I had the black version of MP through a swap years ago, and I seem to recall that I rather liked it. At the time I didn’t understand why a rooibos version even existed, because I didn’t care for rooibos at all during that time. Later on I forgot all about it. It’s not a blend that you see around on Steepster a lot after all.
It’s weird actually, that period. It lasted several years. I started out quite liking rooibos, both unflavoured and flavoured. Then I suddenly couldn’t stand the stuff no matter how it came. That went on for years. I even gave all my rooibos blends to Husband back when he was still Boyfriend. Then Cteresa sent me a rooibos blend with vanilla and strawberry I think it was, which I dutifully tried because I feel that when someone shares something with you, it’s polite to at least give it a go with as open a mind as one can muster, even when it’s something one doesn’t expect to like very much. So I tried the blend Cteresa shared with me and was promptly knocked clean off my feet and I gave a score of 90-something points.
So now, suddenly, I rather enjoy rooibos blends again, although I still don’t care for unflavoured rooibos. That tastes a bit like chewing a pencil.
And I’ve clean forgotten where I was going with this.
Anyway, I can’t remember what goes into a Marco Polo blend on any base, but I think it was something with chocolate and strawberry. I believe there was a third thing, but I can’t say what it might be.
Well, it smells like chocolate and strawberry and rooibos, so so far so good.
It also tastes quite like strawberry, but not so much like chocolate. I’m getting a bit of that on the swallow, but otherwise it just tastes fruity.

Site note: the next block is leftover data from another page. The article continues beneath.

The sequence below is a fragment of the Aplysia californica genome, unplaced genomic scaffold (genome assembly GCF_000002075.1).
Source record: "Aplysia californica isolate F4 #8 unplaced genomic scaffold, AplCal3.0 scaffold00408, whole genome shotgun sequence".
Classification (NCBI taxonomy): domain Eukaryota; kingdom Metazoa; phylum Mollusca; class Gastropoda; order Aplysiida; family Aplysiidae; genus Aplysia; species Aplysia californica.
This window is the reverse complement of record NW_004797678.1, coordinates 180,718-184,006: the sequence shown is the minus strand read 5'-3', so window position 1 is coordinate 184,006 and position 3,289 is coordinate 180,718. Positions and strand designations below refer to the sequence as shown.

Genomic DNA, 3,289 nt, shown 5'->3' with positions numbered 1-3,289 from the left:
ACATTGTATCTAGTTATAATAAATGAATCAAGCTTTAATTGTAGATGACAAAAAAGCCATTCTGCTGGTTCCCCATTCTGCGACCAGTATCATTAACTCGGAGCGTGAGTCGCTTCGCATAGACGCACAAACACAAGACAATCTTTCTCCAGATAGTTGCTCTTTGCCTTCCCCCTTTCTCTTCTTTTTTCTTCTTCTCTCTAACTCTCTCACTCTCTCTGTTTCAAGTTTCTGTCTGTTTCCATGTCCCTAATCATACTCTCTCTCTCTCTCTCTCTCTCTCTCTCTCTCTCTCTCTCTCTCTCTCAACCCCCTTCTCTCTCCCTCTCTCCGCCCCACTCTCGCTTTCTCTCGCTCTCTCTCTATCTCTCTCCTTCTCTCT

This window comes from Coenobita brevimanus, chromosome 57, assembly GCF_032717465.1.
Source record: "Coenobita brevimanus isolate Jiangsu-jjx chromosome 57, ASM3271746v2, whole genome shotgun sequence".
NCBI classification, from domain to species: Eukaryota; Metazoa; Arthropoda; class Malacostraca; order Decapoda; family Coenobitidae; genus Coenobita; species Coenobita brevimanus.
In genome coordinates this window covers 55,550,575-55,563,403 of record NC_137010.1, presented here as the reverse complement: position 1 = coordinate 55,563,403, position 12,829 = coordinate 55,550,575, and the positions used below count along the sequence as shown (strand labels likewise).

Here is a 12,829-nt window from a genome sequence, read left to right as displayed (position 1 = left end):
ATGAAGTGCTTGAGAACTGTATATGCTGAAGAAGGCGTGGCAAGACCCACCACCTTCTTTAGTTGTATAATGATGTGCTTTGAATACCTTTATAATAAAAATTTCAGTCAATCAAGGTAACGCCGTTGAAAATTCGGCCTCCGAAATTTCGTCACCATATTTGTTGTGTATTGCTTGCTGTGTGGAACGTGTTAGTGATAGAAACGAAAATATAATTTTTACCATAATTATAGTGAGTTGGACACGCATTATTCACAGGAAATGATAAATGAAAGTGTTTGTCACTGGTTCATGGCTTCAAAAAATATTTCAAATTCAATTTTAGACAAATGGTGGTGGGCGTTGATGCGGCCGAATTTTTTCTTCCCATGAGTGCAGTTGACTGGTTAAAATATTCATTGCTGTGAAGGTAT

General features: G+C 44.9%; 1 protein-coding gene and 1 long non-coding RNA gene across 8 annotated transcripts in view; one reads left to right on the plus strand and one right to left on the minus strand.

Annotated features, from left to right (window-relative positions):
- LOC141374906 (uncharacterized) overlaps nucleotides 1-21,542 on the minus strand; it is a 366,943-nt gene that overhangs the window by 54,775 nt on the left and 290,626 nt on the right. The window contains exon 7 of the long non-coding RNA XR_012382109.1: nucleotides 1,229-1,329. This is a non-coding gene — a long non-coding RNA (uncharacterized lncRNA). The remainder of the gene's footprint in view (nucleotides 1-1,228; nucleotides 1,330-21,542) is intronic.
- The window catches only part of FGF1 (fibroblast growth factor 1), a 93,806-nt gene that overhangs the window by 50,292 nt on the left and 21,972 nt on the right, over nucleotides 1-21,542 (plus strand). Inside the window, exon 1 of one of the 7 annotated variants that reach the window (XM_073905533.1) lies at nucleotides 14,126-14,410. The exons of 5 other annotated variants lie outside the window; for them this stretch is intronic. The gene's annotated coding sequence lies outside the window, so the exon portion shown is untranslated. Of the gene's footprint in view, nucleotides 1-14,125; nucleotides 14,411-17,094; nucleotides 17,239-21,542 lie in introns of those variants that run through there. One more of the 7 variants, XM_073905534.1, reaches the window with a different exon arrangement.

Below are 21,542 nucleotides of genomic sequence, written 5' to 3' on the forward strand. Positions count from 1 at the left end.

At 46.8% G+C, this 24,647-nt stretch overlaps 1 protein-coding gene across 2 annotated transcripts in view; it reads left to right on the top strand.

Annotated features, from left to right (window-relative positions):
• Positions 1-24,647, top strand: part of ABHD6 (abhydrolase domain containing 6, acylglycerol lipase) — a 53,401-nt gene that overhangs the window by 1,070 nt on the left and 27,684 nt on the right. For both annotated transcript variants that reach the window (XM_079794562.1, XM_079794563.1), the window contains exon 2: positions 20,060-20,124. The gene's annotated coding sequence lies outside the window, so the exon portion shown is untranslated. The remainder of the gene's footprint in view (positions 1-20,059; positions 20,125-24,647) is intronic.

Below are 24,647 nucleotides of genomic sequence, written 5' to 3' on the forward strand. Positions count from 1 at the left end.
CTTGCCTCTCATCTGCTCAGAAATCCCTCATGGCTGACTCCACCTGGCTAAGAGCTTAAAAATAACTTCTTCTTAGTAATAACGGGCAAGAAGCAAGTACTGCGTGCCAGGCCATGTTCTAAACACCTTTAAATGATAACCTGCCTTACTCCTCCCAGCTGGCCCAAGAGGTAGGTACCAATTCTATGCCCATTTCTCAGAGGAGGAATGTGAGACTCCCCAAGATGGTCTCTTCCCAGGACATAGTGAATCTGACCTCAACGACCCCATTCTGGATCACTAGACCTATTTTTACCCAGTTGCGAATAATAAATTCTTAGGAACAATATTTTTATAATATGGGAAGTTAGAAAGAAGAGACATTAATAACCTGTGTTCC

I have previously elaborated on my difficulties with chocolate flavoured blends, so all in all I found this a remarkably pleasant blend.
Although it seems to have given me hiccups.
I got this sample tin out of a basket last time I was in Fru P. I hadn’t seen her having Kusmi samples before, so I had a look through. This was the only one that I hadn’t tried before or didn’t know would be an instant dislike, so I let the promise of vanilla in the ingredients list seduce me.
This smells like soap at first. Then, when the assault on my nostrils dies down a bit, I can recognise it as largely cinnamon. Charm the Cat seems to find it unbelievably stinky. This stuff has just cost me a lap-Charm, and that’s a pretty rare beast to begin with. One whiff, and she left.
I can’t decide about the flavour. It’s sort of hovering smack dab in the middle between ‘eurg soap!’ and ‘pleasant actually.’ It’s mostly cinnamon, but fairly smooth. I can sort of pick up vanilla and citrus, but not in the way that I can taste them as such. More in the way that it feels like this is what is tempering the cinnamon. The licorice root shows up as a sweet afterthought on the swallow, but that’s all.
I really don’t know about this stuff. I’m going to withhold rating for now because I feel very ambivalent about it. I honestly can’t tell you if I like it or not.